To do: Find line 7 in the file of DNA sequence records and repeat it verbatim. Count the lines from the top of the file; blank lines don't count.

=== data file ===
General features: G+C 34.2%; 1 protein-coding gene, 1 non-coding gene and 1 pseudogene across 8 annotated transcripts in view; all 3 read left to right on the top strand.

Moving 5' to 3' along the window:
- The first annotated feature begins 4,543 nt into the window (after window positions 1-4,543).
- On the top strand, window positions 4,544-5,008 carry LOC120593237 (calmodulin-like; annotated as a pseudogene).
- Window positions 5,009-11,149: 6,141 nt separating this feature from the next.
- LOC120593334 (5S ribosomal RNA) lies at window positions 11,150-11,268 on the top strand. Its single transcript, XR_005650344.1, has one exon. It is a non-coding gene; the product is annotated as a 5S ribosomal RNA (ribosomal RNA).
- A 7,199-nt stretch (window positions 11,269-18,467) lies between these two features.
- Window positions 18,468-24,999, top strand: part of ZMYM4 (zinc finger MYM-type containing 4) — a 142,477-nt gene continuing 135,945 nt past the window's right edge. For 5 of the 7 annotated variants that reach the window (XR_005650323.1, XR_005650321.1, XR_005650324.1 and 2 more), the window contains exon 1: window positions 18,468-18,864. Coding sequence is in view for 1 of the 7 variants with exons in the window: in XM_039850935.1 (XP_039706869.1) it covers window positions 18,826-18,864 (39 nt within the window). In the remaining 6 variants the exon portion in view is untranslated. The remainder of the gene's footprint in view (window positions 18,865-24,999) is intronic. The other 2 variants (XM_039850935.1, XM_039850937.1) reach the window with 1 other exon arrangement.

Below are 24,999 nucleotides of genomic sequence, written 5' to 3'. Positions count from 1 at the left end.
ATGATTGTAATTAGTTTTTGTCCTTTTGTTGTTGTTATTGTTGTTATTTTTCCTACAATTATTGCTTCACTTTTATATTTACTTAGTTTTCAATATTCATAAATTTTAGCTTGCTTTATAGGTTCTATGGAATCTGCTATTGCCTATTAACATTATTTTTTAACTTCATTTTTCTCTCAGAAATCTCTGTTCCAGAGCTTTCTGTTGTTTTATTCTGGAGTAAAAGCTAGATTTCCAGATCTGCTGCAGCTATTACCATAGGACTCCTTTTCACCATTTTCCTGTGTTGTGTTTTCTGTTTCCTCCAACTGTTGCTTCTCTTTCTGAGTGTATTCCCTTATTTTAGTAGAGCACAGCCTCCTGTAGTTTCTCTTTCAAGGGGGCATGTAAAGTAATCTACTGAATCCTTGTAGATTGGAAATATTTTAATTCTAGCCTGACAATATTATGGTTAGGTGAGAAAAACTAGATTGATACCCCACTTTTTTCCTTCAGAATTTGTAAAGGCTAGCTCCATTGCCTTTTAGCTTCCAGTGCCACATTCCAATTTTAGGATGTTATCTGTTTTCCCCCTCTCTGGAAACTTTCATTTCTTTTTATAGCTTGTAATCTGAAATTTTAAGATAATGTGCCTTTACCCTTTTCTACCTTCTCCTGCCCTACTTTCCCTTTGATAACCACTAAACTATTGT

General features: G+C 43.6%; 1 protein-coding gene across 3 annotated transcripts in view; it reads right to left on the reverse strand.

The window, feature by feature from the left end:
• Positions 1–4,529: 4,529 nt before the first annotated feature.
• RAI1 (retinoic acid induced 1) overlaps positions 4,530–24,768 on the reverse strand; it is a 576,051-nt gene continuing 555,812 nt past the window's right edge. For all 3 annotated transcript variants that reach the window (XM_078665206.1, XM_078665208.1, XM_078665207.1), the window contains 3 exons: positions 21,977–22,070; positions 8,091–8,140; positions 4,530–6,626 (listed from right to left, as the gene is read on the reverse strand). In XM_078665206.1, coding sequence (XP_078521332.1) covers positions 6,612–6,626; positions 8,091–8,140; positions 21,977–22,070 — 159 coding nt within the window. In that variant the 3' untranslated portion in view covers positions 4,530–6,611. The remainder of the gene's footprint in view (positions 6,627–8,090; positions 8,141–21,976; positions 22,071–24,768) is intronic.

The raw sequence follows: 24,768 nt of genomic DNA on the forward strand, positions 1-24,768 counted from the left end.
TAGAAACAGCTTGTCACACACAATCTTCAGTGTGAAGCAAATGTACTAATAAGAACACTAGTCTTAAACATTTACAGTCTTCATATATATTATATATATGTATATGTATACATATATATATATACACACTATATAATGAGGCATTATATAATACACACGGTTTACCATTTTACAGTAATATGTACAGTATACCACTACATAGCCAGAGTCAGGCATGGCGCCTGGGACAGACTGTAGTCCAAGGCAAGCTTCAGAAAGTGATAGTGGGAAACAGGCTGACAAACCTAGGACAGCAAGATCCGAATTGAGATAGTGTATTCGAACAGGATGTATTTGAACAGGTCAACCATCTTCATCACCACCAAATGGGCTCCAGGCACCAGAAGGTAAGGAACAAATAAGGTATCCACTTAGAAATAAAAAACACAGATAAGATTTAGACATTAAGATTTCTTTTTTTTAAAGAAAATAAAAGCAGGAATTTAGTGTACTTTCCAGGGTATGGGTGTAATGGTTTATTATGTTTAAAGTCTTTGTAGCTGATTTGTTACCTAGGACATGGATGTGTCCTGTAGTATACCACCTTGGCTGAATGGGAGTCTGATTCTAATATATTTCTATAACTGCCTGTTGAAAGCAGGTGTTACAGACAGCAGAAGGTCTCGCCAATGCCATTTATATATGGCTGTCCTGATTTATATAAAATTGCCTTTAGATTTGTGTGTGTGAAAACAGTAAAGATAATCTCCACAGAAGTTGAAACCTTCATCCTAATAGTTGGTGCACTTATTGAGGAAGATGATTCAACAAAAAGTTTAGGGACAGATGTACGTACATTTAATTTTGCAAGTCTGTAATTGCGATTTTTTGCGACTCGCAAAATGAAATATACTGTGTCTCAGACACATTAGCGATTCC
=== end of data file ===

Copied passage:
- A 7,199-nt stretch (window positions 11,269-18,467) lies between these two features.